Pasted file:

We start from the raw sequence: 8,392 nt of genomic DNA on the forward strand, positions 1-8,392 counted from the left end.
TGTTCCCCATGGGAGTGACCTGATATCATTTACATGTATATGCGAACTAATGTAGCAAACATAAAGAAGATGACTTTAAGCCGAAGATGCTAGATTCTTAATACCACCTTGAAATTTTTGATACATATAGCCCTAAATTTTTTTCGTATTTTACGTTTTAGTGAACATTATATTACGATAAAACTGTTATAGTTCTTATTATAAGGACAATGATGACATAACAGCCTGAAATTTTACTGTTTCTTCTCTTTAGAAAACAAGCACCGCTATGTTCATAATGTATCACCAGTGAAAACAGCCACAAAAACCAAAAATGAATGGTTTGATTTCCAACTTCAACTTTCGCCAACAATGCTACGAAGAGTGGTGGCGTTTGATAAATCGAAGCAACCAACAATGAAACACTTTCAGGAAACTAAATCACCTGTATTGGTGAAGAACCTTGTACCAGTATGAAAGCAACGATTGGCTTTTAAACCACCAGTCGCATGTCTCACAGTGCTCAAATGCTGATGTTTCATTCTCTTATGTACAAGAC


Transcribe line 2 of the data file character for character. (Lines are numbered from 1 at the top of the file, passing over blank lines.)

TGTTCCCCATGGGAGTGACCTGATATCATTTACATGTATATGCGAACTAATGTAGCAAACATAAAGAAGATGACTTTAAGCCGAAGATGCTAGATTCTTAATACCACCTTGAAATTTTTGATACATATAGCCCTAAATTTTTTTCGTATTTTACGTTTTAGTGAACATTATATTACGATAAAACTGTTATAGTTCTTATTATAAGGACAATGATGACATAACAGCCTGAAATTTTACTGTTTCTTCTCTTTAGAAAACAAGCACCGCTATGTTCATAATGTATCACCAGTGAAAACAGCCACAAAAACCAAAAATGAATGGTTTGATTTCCAACTTCAACTTTCGCCAACAATGCTACGAAGAGTGGTGGCGTTTGATAAATCGAAGCAACCAACAATGAAACACTTTCAGGAAACTAAATCACCTGTATTGGTGAAGAACCTTGTACCAGTATGAAAGCAACGATTGGCTTTTAAACCACCAGTCGCATGTCTCACAGTGCTCAAATGCTGATGTTTCATTCTCTTATGTACAAGAC